Laissez les Bon Temps Rouler

The King Cake is a traditional treat served throughout the Mardi Gras season. Although you'll find many versions, (depending upon geographic area) most are yeast type cakes braided and formed into a ring. They may or may not contain a filling of some sort, but almost all are topped with a sweet icing and decorated with colored sugar in the very traditional purple, green and gold colors of the season.

The gaudier the better.

The cake is named for the biblical Three Kings and commemorates the visit of the Magi to the Christ child. Many versions of the cake contain a small plastic Christ child figurine or other bauble (such as a dried bean) and the person who gets the piece containing it is either given a designation of "King" or "Queen" of the day or the obligation to provide the next King Cake.

It just stresses me to no end that someone might bite into the Christ child (spare me) , though, so I just stick with a bean.

I decided to explore making my own King Cake because, honestly, I've had some really bad ones over the years. Not any disappointing ones from true Acadian bakeries mind you, but many other bakeries, to meet demand, just kind of throw together something that, while certainly gaudy enough, is often tough, flat, and just plain old bland.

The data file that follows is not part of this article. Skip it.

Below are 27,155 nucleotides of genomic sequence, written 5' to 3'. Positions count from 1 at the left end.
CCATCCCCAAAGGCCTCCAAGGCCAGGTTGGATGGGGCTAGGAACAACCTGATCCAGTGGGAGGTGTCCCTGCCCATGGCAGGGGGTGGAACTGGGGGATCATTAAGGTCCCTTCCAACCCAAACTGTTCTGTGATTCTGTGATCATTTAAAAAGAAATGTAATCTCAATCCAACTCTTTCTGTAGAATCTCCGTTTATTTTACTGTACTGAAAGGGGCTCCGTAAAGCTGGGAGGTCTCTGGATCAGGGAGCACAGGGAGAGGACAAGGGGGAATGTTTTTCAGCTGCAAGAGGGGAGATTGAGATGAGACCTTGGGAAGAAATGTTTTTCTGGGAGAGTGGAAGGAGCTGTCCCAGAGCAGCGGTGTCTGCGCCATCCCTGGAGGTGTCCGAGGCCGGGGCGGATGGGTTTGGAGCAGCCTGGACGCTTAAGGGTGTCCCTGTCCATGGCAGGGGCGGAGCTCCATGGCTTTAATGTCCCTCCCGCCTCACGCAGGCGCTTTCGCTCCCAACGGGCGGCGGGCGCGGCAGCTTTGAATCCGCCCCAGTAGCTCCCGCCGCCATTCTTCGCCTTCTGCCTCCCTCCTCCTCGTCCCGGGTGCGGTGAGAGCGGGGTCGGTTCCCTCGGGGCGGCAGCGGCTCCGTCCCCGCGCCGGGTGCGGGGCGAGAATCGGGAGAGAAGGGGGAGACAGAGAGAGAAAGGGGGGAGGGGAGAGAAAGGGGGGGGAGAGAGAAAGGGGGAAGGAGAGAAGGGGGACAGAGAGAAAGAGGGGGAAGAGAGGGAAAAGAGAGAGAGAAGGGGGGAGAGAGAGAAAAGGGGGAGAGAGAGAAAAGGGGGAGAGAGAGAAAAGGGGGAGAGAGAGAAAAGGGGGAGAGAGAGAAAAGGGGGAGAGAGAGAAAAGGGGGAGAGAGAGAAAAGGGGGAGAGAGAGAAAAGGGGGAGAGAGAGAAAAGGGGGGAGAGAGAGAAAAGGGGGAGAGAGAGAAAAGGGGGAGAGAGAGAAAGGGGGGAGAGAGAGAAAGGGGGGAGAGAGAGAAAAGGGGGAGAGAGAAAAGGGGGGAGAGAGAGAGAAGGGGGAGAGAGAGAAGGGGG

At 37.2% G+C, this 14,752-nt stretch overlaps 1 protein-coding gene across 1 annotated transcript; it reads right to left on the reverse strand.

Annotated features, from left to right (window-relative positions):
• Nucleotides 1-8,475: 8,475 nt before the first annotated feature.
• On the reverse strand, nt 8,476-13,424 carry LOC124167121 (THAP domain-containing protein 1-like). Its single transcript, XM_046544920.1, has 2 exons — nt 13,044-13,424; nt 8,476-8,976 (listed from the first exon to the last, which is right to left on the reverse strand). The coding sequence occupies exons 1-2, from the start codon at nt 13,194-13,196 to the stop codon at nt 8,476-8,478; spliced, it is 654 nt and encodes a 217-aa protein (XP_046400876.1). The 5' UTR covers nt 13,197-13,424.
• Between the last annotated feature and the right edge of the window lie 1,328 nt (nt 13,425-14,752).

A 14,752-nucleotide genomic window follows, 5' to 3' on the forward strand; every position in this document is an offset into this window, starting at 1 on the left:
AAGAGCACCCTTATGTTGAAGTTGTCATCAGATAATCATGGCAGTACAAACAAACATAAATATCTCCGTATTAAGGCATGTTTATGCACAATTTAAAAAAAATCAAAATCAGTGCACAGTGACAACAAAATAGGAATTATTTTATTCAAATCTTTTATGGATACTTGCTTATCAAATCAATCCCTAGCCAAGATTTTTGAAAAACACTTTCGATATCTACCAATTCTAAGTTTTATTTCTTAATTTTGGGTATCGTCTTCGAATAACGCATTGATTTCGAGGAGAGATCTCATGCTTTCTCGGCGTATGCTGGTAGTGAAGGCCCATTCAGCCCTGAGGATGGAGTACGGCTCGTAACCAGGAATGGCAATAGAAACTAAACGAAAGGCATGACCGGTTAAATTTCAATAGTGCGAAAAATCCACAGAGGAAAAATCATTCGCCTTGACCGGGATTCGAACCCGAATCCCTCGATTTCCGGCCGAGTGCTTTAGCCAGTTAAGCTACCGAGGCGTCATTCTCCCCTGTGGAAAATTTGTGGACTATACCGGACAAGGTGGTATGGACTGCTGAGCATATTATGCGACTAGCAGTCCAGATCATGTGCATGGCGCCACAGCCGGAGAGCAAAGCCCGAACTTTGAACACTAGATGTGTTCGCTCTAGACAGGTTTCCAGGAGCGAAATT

This one, mais cher, is anything but blah...

All of the ingredients are probably in your pantry and trust me,this cake is something you need in your life.

King Cake

4 ¾ c. flour (divided)
¼ c. sugar (plus additional for topping)
1 ½ tsp. salt
2 pkg. dry yeast
¾ c. milk
½ c. water
1 ½ sticks butter
2 eggs

Powdered sugar, milk and vanilla for glaze
Green, gold, and purple sanding sugars

1. In a large bowl, combine 1 1/2 c. flour, 1/4 c. sugar, 1 1/2 tsp. salt, and 2 packages yeast.
2. Heat 3/4 c. milk, 1/2 c. water and 1 1/2 sticks butter until very warm, about 120 to 130 degrees
3. Add to dry ingredients and beat for 2 minutes at medium speed with an electric mixer.
4. Add eggs and 1/2 c. flour. Beat on high speed for 2 minutes. Stir in remaining flour (2 3/4 c.) to make a stiff batter.
5. Cover tightly with plastic wrap and refrigerate for 2 hours. (Or if you forget about it, 4 hours like me...)

6. Remove dough from fridge and punch down.
7.  Move dough to a lightly floured surface and divide into 3 equal portions for one large King Cake, or into 6 portions for two smaller ones. Each small cake feeds about 10 -12!

8. Roll each portion out flat (if making one cake each portion will roll out to about 28x4 inches, and for two small cakes about 12x4).
Melt one stick of butter in microwave.

Have 1 cup sugar ready (and about 1 T. cinnamon). I decided not to use cinnamon this time...

9. Beginning at long end, roll each up tightly as for a jellyroll.
Brush each portion with melted butter, sprinkle evenly with sugar, and cinnamon (if you're using it)

10. Pinch the seams to form long ropes. 

Braid, then form into an oval (or circle) Pinch the ends together to seal. Place on a greased baking sheet.

I brushed on the remaining butter, sprinkled on the rest of the sugar, cover and let rise for another hour (it was closer to 2 because I forgot to preheat the oven until the last minute...)

Bake at 375 for 25 to 30 minutes until lightly golden. Let cool on wire racks and then glaze with 2 cups powdered sugar mixed with 2-3 T. milk, 1/8 tsp vanilla, and a pinch of salt...

Then sprinkle with purple, green and gold sanding sugars and make it as gaudy as possible!